In the crosshairs of conscience: John Kitzhaber's death penalty reckoning

To cope with his dread, John Kitzhaber opened his leather-bound journal and began to write.
It was a little past 9 on the morning of Nov. 22, 2011. Gary Haugen had dropped his appeals. A Marion County judge had signed the murderer's death warrant, leaving Kitzhaber, a former emergency room doctor, to decide Haugen's fate. The 49-year-old would soon die by lethal injection if the governor didn't intervene.
Kitzhaber was exhausted, having been unable to sleep the night before, but he needed to call the families of Haugen's victims.
"I know my decision will delay the closure they need and deserve," he wrote.
The son of University of Oregon English professors, Kitzhaber began writing each day in his journal in the early 1970s. The practice helped him organize his thoughts and, on that particular morning, gather his courage.
Kitzhaber first dialed the widow of David Polin, an inmate Haugen beat and stabbed to death in 2003 while already serving a life sentence fo…

Florida Governor candidate Chris King opposes death penalty, supports legal pot

Chris King
TALLAHASSEE – If elected governor, Chris King said Tuesday, he would fight to outlaw capital punishment and refuse to sign death warrants.

An underdog candidate in a crowded primary with three other Democrats, King of Winter Park released his plans to end the death penalty as part of a broader set of criminal justice reforms.

As governor, King said he will seek to repeal the death penalty legislatively and work with Cabinet members to commute death sentences to life in prison. Both options would likely face fierce resistance in a GOP-dominated Legislature and a Cabinet that has had one Democratic member in 20 years.

But King also said he would refuse to sign death warrants – essentially putting a moratorium on capital punishment in Florida as long as he held office.

Other criminal justice reform proposals proposed by King include legalizing marijuana, setting a goal of reducing incarceration rates by 50 percent in 10 years by eliminating mandatory minimums for non-violent offenders, ending contracts with private prison companies and putting more money toward education and criminal justice programs.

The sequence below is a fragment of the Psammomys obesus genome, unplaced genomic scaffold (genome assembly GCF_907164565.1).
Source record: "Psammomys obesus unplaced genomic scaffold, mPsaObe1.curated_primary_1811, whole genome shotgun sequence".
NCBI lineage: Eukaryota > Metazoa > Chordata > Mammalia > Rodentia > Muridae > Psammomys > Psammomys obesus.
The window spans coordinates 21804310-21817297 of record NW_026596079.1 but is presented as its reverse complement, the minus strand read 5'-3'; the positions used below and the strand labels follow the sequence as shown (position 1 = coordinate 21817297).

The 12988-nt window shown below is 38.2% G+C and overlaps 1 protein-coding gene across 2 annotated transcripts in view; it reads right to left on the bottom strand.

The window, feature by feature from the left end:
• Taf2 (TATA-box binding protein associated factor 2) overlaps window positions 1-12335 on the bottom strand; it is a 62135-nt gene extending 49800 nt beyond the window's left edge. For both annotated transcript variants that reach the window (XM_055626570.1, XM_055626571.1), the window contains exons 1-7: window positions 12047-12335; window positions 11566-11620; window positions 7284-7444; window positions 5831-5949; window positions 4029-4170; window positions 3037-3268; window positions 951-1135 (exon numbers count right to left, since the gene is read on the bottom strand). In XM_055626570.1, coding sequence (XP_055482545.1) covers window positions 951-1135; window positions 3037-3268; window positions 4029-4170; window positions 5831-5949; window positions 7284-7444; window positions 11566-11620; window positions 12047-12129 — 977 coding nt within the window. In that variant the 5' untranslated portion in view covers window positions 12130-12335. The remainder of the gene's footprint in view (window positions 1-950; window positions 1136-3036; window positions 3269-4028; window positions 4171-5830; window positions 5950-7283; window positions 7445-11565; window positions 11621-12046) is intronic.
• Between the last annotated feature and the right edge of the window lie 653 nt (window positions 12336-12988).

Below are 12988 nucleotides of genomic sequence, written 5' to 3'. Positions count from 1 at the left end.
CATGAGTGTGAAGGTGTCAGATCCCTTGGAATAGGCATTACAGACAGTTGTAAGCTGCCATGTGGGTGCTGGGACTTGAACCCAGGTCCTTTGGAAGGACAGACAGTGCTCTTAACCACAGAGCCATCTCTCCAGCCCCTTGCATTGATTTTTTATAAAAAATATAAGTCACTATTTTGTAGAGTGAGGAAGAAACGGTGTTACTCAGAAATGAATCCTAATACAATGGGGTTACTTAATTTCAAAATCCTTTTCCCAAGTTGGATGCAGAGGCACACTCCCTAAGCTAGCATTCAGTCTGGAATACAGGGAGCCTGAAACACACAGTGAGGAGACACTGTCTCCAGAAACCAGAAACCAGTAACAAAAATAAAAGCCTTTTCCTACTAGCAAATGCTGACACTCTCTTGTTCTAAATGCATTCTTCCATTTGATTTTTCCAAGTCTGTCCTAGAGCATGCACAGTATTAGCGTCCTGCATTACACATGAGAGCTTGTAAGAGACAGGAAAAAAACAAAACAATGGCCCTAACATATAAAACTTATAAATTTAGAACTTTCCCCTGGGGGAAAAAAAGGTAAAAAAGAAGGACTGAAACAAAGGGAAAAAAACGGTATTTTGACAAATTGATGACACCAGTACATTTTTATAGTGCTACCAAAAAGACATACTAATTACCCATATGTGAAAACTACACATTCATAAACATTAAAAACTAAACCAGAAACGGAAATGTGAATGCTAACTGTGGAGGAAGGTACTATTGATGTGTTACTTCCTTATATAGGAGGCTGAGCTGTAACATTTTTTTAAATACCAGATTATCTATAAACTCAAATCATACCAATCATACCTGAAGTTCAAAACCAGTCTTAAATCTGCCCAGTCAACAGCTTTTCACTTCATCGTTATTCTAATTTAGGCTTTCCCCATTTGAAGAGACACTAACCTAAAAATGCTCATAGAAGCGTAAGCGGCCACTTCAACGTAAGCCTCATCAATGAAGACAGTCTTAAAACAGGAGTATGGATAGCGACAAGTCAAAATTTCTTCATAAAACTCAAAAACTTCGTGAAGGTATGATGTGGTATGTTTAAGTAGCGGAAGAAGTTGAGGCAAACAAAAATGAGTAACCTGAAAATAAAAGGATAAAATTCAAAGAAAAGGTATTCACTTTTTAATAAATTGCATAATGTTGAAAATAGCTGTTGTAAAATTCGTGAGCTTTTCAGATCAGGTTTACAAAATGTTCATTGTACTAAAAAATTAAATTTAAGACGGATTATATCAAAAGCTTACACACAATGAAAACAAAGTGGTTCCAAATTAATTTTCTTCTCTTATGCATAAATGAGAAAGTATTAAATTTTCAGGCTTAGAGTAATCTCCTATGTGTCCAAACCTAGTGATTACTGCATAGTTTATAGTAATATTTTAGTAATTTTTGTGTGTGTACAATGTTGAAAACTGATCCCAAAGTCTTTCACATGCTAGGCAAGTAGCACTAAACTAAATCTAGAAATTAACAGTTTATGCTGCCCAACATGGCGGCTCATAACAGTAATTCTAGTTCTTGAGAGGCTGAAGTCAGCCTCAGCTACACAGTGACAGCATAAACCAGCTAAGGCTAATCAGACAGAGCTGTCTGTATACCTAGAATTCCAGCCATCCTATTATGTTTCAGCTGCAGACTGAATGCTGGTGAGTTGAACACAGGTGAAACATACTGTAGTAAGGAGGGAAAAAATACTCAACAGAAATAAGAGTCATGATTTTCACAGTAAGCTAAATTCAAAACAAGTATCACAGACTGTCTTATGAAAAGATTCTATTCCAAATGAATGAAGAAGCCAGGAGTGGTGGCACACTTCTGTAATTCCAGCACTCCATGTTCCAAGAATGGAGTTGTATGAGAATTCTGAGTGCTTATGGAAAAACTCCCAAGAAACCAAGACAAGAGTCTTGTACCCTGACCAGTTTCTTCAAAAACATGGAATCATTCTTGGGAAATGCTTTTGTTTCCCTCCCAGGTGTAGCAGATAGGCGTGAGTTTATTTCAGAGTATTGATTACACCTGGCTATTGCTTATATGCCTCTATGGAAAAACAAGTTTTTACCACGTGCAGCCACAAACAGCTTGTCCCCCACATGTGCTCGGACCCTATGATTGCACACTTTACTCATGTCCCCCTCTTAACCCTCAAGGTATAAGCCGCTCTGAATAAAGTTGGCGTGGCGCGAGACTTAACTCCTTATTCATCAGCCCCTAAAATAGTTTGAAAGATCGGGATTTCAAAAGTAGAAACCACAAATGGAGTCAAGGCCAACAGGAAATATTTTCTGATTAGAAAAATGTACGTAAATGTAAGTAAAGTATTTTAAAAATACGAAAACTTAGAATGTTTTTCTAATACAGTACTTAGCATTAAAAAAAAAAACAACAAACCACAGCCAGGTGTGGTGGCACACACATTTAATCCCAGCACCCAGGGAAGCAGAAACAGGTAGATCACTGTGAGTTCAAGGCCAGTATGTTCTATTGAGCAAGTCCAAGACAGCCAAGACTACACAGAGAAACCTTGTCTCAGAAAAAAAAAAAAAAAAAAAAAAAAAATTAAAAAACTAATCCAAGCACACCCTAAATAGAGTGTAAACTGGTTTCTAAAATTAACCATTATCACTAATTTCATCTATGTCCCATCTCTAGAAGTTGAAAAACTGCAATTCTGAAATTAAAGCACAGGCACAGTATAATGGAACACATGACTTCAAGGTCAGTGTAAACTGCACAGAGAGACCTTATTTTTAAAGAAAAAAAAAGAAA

“Florida needs fresh ideas and new leadership to reform its broken criminal justice system,” King said. “‘Turning the tide’ means reforming a system that needlessly criminalizes tens of thousands of nonviolent men and women in Florida. I reject the conventional politics of just seeking incremental change –– we’ve got to fight for bold, progressive ideas to make our justice system fair while keeping Floridians safe.”

Despite support among Gov. Rick Scott and fellow Republican legislative leaders, the politics of the death penalty has undergone a significant shift in the past two years.

In January 2016 the U.S. Supreme Court ruled that Florida’s capital punishment laws, which allowed a judge to make the final sentence upon the recommendation of a jury, were unconstitutional. The decision sent the case back to the Florida Supreme Court, which found in October 2016 that a unanimous jury was required to issue a death sentence.

The murky status put a de facto moratorium on capital punishment while the case made its way through the courts. Still, Scott has signed 27 death warrants, the most of any Florida governor since the death penalty was reinstated in 1976, including four since the October 2016 ruling.

Source: Orlando Sentinel, Gray Rohrer, May 15, 2018

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"One is absolutely sickened, not by the crimes that the wicked have committed,
but by the punishments that the good have inflicted." -- Oscar Wilde

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